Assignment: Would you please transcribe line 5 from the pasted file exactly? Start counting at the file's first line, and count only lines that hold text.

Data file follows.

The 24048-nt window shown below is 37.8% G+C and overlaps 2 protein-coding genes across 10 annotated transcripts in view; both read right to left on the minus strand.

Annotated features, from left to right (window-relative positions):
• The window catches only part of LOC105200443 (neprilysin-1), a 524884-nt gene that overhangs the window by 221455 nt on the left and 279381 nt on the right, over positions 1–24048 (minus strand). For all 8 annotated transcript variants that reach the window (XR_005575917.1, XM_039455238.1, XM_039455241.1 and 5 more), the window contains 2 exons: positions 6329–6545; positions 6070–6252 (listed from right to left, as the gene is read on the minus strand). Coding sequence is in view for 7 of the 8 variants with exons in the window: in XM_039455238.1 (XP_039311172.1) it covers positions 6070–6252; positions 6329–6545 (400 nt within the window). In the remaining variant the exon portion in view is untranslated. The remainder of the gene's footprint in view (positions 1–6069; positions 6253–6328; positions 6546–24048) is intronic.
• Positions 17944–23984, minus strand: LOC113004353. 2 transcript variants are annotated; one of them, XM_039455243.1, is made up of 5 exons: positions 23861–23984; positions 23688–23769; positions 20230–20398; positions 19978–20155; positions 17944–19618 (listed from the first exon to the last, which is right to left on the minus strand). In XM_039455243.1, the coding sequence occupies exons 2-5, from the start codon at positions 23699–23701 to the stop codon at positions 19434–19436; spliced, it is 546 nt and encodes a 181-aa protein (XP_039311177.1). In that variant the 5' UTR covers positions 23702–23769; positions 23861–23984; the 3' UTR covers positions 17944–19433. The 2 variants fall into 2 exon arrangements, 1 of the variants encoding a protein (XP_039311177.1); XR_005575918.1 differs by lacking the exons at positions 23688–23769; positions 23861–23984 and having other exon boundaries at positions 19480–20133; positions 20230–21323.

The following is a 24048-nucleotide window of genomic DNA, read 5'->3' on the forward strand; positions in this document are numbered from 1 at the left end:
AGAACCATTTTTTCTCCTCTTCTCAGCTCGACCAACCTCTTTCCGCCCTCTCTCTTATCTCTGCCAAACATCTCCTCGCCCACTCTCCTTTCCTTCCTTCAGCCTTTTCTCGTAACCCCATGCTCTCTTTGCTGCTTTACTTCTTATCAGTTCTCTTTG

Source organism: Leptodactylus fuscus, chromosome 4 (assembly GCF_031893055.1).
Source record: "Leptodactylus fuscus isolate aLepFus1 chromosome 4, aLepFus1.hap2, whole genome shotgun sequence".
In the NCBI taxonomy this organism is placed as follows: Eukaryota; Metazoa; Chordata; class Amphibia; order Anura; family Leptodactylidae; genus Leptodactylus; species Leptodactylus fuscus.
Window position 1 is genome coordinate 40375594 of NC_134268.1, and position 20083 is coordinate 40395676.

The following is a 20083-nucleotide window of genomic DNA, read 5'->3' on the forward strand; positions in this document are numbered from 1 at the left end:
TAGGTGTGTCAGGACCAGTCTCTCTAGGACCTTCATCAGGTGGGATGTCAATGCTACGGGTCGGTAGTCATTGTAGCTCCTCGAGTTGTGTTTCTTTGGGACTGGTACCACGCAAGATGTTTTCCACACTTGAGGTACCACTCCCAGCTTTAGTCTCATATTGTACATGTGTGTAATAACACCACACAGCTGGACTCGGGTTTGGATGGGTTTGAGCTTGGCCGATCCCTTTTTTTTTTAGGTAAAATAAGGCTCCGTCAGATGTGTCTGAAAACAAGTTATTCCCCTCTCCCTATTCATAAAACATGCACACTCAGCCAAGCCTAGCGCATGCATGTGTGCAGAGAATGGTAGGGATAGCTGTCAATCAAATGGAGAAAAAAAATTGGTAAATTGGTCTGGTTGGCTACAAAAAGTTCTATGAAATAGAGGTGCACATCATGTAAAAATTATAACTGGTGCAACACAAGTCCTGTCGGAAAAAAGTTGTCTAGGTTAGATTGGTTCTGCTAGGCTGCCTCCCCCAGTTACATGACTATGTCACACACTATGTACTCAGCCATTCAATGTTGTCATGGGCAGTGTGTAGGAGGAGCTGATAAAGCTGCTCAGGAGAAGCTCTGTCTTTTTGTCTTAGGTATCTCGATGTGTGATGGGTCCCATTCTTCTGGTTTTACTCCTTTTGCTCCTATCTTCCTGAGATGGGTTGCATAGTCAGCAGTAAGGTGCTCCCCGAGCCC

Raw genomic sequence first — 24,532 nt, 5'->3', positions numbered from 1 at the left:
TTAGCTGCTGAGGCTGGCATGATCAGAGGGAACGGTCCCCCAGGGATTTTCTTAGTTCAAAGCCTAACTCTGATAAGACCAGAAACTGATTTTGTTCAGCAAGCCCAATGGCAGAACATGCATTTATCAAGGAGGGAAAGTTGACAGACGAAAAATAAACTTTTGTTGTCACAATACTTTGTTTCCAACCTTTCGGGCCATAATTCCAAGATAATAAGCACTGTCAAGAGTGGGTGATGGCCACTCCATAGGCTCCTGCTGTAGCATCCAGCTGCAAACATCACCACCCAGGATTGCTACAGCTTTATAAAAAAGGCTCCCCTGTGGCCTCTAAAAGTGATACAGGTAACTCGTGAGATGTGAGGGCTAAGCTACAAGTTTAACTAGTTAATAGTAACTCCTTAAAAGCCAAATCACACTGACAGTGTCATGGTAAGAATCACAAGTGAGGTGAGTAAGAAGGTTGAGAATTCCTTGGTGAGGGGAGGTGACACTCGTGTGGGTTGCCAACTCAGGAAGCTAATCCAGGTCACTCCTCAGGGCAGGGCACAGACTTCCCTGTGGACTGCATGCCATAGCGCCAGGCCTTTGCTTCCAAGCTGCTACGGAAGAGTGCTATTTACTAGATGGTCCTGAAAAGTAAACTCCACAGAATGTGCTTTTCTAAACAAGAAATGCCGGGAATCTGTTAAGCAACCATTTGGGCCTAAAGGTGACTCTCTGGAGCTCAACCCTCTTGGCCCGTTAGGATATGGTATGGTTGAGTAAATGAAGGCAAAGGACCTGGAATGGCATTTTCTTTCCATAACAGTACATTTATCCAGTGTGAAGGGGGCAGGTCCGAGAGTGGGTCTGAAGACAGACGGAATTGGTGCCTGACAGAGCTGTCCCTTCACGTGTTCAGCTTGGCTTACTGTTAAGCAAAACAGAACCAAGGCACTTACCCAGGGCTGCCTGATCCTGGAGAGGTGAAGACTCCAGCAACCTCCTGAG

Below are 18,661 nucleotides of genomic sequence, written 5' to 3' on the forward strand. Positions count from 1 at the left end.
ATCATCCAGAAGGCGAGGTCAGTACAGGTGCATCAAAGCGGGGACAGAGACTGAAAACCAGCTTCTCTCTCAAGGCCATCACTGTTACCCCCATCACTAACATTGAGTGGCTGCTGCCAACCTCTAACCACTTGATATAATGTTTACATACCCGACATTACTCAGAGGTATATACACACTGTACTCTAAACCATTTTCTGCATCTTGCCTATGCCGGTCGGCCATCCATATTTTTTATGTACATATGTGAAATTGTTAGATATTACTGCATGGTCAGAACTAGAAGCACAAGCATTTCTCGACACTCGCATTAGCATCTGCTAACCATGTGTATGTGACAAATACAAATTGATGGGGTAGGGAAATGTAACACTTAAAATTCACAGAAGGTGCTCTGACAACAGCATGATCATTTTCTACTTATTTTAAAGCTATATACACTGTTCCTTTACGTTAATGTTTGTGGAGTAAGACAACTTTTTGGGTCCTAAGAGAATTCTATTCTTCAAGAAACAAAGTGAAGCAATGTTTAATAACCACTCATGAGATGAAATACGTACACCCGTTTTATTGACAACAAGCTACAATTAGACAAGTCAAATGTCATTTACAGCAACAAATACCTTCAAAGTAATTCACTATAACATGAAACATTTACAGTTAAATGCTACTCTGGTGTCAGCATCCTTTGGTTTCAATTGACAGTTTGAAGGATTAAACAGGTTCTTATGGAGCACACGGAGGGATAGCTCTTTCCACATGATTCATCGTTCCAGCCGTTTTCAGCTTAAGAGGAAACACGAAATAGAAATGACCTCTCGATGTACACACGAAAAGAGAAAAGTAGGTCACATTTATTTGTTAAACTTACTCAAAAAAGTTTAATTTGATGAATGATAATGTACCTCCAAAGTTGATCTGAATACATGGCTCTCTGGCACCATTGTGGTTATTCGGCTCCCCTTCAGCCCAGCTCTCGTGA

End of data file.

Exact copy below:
The following is a 24048-nucleotide window of genomic DNA, read 5'->3' on the forward strand; positions in this document are numbered from 1 at the left end: